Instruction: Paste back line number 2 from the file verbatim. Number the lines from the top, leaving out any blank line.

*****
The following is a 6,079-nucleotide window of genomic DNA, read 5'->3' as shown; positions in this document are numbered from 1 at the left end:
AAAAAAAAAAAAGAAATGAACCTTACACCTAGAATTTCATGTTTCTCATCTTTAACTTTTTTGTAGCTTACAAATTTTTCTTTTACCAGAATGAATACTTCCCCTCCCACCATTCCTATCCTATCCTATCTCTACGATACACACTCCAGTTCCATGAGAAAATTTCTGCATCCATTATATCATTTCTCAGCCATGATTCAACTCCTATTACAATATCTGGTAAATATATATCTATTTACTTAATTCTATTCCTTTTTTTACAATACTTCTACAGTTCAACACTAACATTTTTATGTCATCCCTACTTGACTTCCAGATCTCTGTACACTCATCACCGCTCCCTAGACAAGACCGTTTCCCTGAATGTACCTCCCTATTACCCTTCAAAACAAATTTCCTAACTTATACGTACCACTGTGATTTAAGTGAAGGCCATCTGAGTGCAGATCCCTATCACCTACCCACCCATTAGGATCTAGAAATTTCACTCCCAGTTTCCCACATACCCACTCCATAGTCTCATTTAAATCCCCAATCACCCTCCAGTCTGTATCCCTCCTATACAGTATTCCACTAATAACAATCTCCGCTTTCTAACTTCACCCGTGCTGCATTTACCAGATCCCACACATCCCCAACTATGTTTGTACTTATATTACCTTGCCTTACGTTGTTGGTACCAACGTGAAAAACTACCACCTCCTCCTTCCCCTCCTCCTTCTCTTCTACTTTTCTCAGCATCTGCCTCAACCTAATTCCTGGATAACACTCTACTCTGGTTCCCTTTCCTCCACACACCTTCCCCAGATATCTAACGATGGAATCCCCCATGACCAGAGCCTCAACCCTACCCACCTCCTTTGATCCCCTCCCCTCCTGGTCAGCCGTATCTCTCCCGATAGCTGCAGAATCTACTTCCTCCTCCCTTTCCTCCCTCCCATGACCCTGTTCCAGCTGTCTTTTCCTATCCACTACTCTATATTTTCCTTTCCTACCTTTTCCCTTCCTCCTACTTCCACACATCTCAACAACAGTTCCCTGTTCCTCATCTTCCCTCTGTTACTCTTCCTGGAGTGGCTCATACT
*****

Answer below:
AAAAAAAAAAAAGAAATGAACCTTACACCTAGAATTTCATGTTTCTCATCTTTAACTTTTTTGTAGCTTACAAATTTTTCTTTTACCAGAATGAATACTTCCCCTCCCACCATTCCTATCCTATCCTATCTCTACGATACACACTCCAGTTCCATGAGAAAATTTCTGCATCCATTATATCATTTCTCAGCCATGATTCAACTCCTATTACAATATCTGGTAAATATATATCTATTTACTTAATTCTATTCCTTTTTTTACAATACTTCTACAGTTCAACACTAACATTTTTATGTCATCCCTACTTGACTTCCAGATCTCTGTACACTCATCACCGCTCCCTAGACAAGACCGTTTCCCTGAATGTACCTCCCTATTACCCTTCAAAACAAATTTCCTAACTTATACGTACCACTGTGATTTAAGTGAAGGCCATCTGAGTGCAGATCCCTATCACCTACCCACCCATTAGGATCTAGAAATTTCACTCCCAGTTTCCCACATACCCACTCCATAGTCTCATTTAAATCCCCAATCACCCTCCAGTCTGTATCCCTCCTATACAGTATTCCACTAATAACAATCTCCGCTTTCTAACTTCACCCGTGCTGCATTTACCAGATCCCACACATCCCCAACTATGTTTGTACTTATATTACCTTGCCTTACGTTGTTGGTACCAACGTGAAAAACTACCACCTCCTCCTTCCCCTCCTCCTTCTCTTCTACTTTTCTCAGCATCTGCCTCAACCTAATTCCTGGATAACACTCTACTCTGGTTCCCTTTCCTCCACACACCTTCCCCAGATATCTAACGATGGAATCCCCCATGACCAGAGCCTCAACCCTACCCACCTCCTTTGATCCCCTCCCCTCCTGGTCAGCCGTATCTCTCCCGATAGCTGCAGAATCTACTTCCTCCTCCCTTTCCTCCCTCCCATGACCCTGTTCCAGCTGTCTTTTCCTATCCACTACTCTATATTTTCCTTTCCTACCTTTTCCCTTCCTCCTACTTCCACACATCTCAACAACAGTTCCCTGTTCCTCATCTTCCCTCTGTTACTCTTCCTGGAGTGGCTCATACT